Why Ukraine should be encouraged by Putin’s bluster over its counteroffensive

The president and his military chiefs have sought to claim extreme Ukrainian troop losses, writes James Nixey – a sure sign that things were not going well for the Kremlin

Friday 16 June 2023 14:17 BST
A Ukrainian soldier in the Zaporizhzhia region
A Ukrainian soldier in the Zaporizhzhia region (Reuters)

For years there has been a joke-cum-truism, well-articulated by the Twitter parodist ‘Darth Putin’, that you should “never believe anything unless the Kremlin officially denies it”. It’s a tried and tested rule of thumb. There is even an inversely proportional relationship between the speed of the Kremlin denial and the refutation’s distance from the truth. Immediate repudiation multiplied by Kremlin’s anger level equals lie.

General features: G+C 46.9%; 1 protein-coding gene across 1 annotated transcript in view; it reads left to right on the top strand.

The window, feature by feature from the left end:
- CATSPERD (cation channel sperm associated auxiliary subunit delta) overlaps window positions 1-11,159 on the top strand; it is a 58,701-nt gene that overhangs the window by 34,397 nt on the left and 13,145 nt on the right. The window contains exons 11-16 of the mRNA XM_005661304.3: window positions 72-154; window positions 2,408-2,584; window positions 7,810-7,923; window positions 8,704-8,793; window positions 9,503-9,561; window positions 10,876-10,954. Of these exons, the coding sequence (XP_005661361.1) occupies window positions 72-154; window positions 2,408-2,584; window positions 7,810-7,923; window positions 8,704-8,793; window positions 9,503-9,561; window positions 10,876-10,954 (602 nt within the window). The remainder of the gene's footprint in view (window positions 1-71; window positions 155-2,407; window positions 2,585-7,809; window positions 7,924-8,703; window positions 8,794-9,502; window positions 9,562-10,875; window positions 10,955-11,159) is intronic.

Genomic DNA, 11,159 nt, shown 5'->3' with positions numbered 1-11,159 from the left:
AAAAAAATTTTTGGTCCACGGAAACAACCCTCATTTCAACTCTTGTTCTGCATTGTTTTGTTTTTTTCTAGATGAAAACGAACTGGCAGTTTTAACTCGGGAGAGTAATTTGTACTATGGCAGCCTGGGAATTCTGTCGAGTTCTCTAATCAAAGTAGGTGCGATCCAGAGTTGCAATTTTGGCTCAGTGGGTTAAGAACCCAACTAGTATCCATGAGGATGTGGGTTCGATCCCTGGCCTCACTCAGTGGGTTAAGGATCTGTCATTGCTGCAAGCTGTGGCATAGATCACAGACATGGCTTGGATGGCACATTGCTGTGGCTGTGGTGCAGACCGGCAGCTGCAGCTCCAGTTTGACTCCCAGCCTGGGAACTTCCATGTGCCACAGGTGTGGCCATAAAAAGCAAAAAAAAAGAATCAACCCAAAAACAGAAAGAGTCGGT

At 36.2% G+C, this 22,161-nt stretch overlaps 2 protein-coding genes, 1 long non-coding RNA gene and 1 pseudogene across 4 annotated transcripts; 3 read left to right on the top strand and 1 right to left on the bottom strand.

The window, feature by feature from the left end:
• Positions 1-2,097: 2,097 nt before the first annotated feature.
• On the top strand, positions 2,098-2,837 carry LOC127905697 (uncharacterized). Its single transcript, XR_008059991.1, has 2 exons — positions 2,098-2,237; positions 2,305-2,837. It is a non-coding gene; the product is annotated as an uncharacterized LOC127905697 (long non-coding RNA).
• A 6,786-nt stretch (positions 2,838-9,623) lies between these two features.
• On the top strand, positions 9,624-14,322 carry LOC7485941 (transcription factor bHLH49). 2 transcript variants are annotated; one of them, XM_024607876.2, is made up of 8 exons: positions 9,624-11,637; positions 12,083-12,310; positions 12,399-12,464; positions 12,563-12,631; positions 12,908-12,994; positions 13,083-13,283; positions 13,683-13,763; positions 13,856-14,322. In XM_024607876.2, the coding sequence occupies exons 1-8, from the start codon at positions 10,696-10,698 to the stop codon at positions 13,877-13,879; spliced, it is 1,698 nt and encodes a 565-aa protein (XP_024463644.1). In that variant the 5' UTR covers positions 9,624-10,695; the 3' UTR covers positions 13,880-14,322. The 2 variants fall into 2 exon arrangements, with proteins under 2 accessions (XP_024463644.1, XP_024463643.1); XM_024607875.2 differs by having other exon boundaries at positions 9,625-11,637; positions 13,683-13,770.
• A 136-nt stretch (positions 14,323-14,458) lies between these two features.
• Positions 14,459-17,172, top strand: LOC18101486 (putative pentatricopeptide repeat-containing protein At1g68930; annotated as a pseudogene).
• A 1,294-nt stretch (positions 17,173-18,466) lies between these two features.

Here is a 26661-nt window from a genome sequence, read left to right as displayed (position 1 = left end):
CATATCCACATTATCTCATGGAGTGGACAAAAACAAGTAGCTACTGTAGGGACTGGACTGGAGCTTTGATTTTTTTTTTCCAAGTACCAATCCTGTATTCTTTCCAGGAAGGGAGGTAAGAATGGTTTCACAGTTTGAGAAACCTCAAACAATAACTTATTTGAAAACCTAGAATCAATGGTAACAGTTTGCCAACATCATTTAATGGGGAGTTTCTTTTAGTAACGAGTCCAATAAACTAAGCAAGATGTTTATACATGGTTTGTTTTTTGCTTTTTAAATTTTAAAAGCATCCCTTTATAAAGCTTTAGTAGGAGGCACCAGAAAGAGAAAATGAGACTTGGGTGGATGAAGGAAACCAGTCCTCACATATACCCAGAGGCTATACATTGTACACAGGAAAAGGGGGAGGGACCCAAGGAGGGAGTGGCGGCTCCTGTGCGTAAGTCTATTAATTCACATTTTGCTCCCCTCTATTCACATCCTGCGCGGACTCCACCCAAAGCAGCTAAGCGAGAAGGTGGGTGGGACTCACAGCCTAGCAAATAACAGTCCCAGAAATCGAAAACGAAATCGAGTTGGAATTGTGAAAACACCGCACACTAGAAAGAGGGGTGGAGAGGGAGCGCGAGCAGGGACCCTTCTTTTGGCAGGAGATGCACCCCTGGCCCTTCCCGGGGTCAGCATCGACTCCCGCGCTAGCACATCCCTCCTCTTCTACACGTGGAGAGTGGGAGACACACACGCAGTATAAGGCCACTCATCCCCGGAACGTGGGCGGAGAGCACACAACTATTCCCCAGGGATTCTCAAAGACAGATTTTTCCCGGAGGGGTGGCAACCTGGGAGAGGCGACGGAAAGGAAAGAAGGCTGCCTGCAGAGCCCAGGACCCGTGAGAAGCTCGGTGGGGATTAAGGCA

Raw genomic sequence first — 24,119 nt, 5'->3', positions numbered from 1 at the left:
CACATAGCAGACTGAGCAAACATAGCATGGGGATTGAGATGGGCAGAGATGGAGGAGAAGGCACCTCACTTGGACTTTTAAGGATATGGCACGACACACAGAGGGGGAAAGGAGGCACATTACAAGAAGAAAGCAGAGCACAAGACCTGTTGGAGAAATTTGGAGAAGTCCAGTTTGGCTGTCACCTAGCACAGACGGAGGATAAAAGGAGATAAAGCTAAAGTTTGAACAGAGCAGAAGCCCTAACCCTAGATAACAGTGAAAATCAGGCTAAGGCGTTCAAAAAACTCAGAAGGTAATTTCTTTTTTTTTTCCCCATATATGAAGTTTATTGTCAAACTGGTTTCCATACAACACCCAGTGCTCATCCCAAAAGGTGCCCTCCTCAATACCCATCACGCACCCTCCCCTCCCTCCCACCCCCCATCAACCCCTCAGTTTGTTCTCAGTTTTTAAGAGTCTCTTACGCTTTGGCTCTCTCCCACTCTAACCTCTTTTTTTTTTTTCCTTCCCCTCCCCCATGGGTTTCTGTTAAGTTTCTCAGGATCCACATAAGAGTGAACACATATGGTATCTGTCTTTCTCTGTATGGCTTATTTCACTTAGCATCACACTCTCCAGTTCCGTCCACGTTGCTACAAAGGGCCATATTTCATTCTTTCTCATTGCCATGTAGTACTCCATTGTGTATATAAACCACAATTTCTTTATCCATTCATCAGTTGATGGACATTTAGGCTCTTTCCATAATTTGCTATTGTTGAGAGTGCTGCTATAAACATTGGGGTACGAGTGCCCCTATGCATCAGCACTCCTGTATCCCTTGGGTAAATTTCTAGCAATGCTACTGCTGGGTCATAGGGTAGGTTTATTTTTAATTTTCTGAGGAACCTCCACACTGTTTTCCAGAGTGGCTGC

So when President Vladimir Putin claimed to his propagandists (sometimes erroneously called Russian war correspondents) at a meeting this week that Ukraine was suffering ten times the losses of Russia in the former’s counteroffensive, this was surely a sign that things were not going well for the Kremlin.

Indeed, the apparent cancellation or scaling-down of the regular features of what passes for political openness in Russia – from May’s Red Square parades to the June ‘Direct-line’ phone-in with Putin himself (already pure theatre) – is a much better indicator of the Kremlin’s anxiousness.

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